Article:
Sample rate, as you may have guessed, is the number of samples per second in a piece of digital audio. We measure this in Hz (or kHz) and it is used to determine the frequency range that you are able to record audio. This is also known as Nyquist’s Sampling Theorem. As an example, a sample rate of 10kHz (10,000Hz) would be able to reproduce audible frequencies up to 5kHz with anti-aliasing.
Nyquist Theory in More Detail
The reason for us needing double the sample rate of the highest frequency we want to hear is rooted in the concept of the audio wave. For every positive section of a wave, we have the corresponding negative section. By having twice as many sampling points per cycle we need to reproduce, we can create a far more accurate representation when converting from analogue to digital. Taking this concept further, by using an even higher sampling rate, we can record more points in each cycle. This allows for a greater level of accuracy when converting from analogue to digital.
Red Book Standard, Nyquist Converters, and Folding Frequencies
For a long time, the industry standard for red book format (commercial CD release) has been a sample rate of 44.1kHz. Based on Nyquist theory, this allows us to reproduce frequencies up to 22,050Hz. Perfectly adequate for music, right? Whilst this is true, the argument for higher sampling rates has become more prevalent in recent years due to advances in technology. Equally, many streaming services are now allowing 48kHz as a sample rate, including iTunes.
Many argue that a sample rate of 96kHz offers a more complete bandwidth. It is less likely to result in aliasing issues when recording very harsh, high-end sounds like drum cymbals, brass, and white noise. This certainly holds true. However, another stipulation of Nyquist converters is that any frequencies that surpass the sample rate threshold will be folded back into themselves due to sum and difference. This means harmonic content from bright instruments recorded at a 44.1kHz sample rate could potentially fold back, creating high-frequency distortion.
As an example, let’s say that you record a very bright string section. Potential harmonic overtones could sit around 25kHz. 25kHz recorded at a red book sampling rate of 44.1kHz would result in aliased fold-back, creating tones at 19.1kHz. This is something our ears are not only perfectly capable of perceiving but something that will mostly sound like distortion. Another thing to bear in mind is that the closer to 0dBFS you are, the more apparent this will become. This is where setting appropriate recording levels is imperative.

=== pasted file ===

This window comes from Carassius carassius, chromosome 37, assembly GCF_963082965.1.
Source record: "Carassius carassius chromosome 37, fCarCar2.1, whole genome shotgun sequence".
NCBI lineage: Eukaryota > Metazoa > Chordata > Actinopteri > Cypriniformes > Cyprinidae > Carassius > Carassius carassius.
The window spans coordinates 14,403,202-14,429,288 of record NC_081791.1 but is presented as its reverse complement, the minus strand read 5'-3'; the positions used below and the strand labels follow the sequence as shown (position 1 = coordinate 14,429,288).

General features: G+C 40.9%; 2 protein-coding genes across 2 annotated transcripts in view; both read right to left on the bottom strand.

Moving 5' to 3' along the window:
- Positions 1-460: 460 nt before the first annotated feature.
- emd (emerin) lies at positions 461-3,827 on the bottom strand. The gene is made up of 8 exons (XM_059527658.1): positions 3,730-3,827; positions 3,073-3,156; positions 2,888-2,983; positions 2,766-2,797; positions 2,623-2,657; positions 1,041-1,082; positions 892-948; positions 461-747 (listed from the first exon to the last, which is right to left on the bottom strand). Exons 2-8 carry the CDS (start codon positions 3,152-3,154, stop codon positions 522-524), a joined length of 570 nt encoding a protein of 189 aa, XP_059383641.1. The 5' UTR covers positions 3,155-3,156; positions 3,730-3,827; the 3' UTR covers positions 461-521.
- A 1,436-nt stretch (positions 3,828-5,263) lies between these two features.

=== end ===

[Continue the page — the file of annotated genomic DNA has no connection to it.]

CPU Power & HDD Space
One of the most important things to consider is what your computer can handle. If we double our sample rate, we will double our file sizes. Not only this, but your CPU will have to work twice as hard to read from a larger file. This means you won’t be able to handle as many sources or plugins as usual if you switch up to a higher sample rate. Equally, if you start using higher bit-depths as well, your files are going to get even bigger. If your rig can handle it then go for it but do be wary of system degradation.
192kHz Sample Rate!?
Yes, this does exist. A sample rate with the ability to reproduce frequencies up to 96,000Hz. Why? That’s the million-dollar question. Even within super high-fidelity recording and limitless computer power, I see no realistic situation where this is necessary. If you’re reading this and you think there is, please do drop me a comment and I’d love to discuss it.
48kHz Sample Rate is the One for Me
My suggestion to any of you reading this, stick with a 48kHz sample rate. The likelihood is that you are working with music. Therefore, you’re unlikely to need to deal with any super high-frequency, out of this world type audio. Maybe if you’re doing some creative sound design, you might find some use for higher sample rates. However, it’s still unlikely. Giving yourself that little bit of extra top end over a 44.1kHz sample rate will help to deal with the harmonic fold back that we mentioned earlier. It will also ensure minimal conversion issues and stop possible clipping over your LUFS/dBTP thresholds. It will also result in sensible CPU usage, manageable file sizes and a hardly noticeable increase in RAM load over 44.1kHz.
However, one thing to bear in mind here is what format you’re ultimately going to end up with. If you’re looking to put your releases out on CD, starting with and sticking to a sample rate of 44.1kHz makes far more sense. This will minimise sample decimation and provide better quality over a downsampled file. Equally, if you intend to render your files to 48kHz but want to work with higher sample rates, using a sample rate that is a multiple of that integer (96kHz, 192kHz) is a far simpler equation when downsampling. This will result in higher quality.
Sample rates come in many shapes and sizes. The thing you really need to know is that, based on the science of human hearing, you needn’t bother with anything over 48kHz. Nyquist theory tells us that this is sufficient, and will be handled well by our ADCs (Analogue to Digital Converters). You won’t have to deal with ridiculous file sizes. Your PC won’t die under the stress and you can continue working as you always have been.
For those of you who are interested in the more complex science behind the reasons why super high sample rates aren’t useful, please check out this fantastic article by Monty at Xiph.